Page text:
“I see autism as having many different strands. All of these strands are beautiful. They are all the colours of the rainbow intertwined intricately into the child. If you try and take away the autism by removing the strands you also take away parts of the child as they are attached to them. they are what makes them who they are. However autism is only a part of them, not the whole. It does not define them.”
Ten years ago it was becoming more and more clear there was something different about my son James. Yes, he was born 13 weeks early and many of his delays were easily explained through his prematurity. However, his lack of language developement, need for structure and what seemed like disattachment from us was profoundly concerning. By the time James was 26 months old he was diagnosed with autism and our journey into discovering the beauty of autism began.
Yes, autism is difficult. Children that struggle with it often need extra help in schools, they can become emotionally and phyiscally dysregulated easily and see the world from a different point of view. Children who are more severely impacted by autism can be verbally delayed, communicatively impacted or completely unable to verbalize at all. I remember, years ago, when James didn’t speak I often said I just wanted to hear one word. One simple word. “mom.” In time, I was blessed to hear mom, and many, many other words but there are many other moms throughout the world who are aching, dreaming, praying for that one simple word today.
My son James, is my hearts joy. He is funny, sincere, wants friends and desires to be anyone’s helper. He is brave, full of perseverance and never stops trying. He is strong, loves the Lord in a precious tender way, and unlike autism stereotypes he is incredibly sensitive and loving. Still, James often sees the world from a different point of view than his peers do. This year, when James started middle school, he cried for hours everyday. I’m not talking about the typical boo hoos that most middle schoolers experience. I’m talking about a deep hearts cry, wailing, inconsolable weeping that started the moment he came in the front door and often ended hours later when he was finally exhausted and fell asleep. Change you see, is incredibly difficult for my precious boy.
James also struggles with reading the normal social cues you and I take for granted. During a school day he often misinterprets what kids are saying, and can often miss the unspoken cues of body language. This, as you can imagine makes walking the halls and completing school projects with his peers daunting. My James though, walks bravely through those halls and works hard on those projects even when peers call him weirdo and dummy almost daily.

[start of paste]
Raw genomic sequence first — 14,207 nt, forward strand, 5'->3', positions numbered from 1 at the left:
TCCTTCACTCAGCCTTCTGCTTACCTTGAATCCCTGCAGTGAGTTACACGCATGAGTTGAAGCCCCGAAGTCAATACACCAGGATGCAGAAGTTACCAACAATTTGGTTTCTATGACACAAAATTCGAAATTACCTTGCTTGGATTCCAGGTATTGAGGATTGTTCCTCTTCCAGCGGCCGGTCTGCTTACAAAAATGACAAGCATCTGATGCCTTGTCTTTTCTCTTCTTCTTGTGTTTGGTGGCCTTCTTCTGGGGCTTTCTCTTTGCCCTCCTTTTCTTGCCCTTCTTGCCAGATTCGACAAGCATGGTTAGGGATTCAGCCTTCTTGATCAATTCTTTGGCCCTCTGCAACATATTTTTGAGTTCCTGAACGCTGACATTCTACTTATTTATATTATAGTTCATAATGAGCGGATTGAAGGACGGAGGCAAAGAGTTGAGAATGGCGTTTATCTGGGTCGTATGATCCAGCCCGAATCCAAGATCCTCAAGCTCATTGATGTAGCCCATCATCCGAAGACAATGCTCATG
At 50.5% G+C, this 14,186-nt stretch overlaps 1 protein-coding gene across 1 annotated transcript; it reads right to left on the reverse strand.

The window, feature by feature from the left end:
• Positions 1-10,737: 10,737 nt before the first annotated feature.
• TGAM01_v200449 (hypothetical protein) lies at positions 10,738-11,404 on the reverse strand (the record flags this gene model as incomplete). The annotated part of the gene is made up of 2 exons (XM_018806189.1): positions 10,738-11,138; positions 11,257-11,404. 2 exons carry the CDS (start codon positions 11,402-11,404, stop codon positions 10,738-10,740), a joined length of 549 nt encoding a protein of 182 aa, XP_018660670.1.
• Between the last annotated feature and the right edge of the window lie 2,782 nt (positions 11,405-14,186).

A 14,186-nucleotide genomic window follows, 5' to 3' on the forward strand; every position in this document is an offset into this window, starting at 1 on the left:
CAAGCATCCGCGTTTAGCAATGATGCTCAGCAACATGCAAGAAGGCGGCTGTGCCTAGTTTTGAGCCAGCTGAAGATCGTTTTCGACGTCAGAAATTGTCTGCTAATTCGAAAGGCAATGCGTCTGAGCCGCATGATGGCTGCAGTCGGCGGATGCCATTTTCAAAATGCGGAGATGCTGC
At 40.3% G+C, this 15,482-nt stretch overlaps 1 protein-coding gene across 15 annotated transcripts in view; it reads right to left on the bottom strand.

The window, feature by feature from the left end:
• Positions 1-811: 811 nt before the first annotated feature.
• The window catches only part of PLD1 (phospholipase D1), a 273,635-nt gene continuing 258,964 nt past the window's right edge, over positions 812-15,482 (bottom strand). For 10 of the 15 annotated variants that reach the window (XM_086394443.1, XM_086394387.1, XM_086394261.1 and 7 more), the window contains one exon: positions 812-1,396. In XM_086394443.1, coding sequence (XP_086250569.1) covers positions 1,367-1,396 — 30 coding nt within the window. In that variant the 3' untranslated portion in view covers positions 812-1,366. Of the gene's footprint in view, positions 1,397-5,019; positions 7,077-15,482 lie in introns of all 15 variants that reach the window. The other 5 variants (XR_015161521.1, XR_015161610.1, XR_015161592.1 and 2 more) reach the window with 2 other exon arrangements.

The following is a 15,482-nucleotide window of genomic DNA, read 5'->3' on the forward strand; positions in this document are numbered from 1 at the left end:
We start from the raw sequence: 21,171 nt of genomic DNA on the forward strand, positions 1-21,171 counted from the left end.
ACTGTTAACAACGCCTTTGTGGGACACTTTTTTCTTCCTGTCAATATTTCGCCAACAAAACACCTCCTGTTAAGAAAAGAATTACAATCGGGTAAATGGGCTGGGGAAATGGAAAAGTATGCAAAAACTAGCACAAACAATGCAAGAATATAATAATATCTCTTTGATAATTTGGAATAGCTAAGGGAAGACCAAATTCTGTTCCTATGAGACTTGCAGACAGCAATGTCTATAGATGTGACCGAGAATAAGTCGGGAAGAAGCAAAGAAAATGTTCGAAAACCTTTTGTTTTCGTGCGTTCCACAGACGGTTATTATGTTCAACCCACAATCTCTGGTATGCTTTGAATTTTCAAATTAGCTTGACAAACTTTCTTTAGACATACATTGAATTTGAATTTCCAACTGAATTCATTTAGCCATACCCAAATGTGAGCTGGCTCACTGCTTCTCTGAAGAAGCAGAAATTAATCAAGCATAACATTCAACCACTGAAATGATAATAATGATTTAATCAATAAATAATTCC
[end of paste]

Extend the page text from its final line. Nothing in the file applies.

Recently, autism has come front and center due to the horrific massacre at Sandy Hook Elementary. Everytime I have watched the news recount the horrors I have wept. The precious faces of the children who lost their lives are imprinted on my heart and mind forever. Yet, I must admit each time I’ve heard a reporter talk about the killer having autism my heart has wept quietly inside. For reasons we surely don’t understand a 20 year old man did horrible, unspeakable things. His autism however, has nothing to do with that.
You see, I am not only the mother of the most precious and wonderful son in the world who just happens to have autism as well, I have also worked with a few dozen children with autism as a special education paraprofessional. Through these wonderful boys and girls I have learned a great deal about empathy, longsuffering and perseverance. I’ve learned to step outside of my life’s box to consider others. My son James has taught me to slow down, consider the more simple and believe the impossible is possible. The kids at school taught me to not sweat the small stuff and to find compromise on some bigger things as well. I have discovered that breaks are good, consistency important and love, no matter what, must be my foundation. Most of all, I discovered the wonderment and joy of difference. How I wish we would learn to embrace and learn from what is different instead of being like middle schoolers and calling it dumb or weird.
Right now, fear is surrounding autism because it has been attached to killer. This is wrong. This must be stopped.
Autism is hard but it is also beautiful. Men and women who live with autism are some of the best CEO’s, inventors, teachers and friends any of us could have. As one of my former students said, “Having autism only means my mind doesn’t work like yours. It doesn’t mean there is something wrong with me”. The ability to cut through the junk of life, right to the heart of the matter. Another beauty of autism the world needs to see.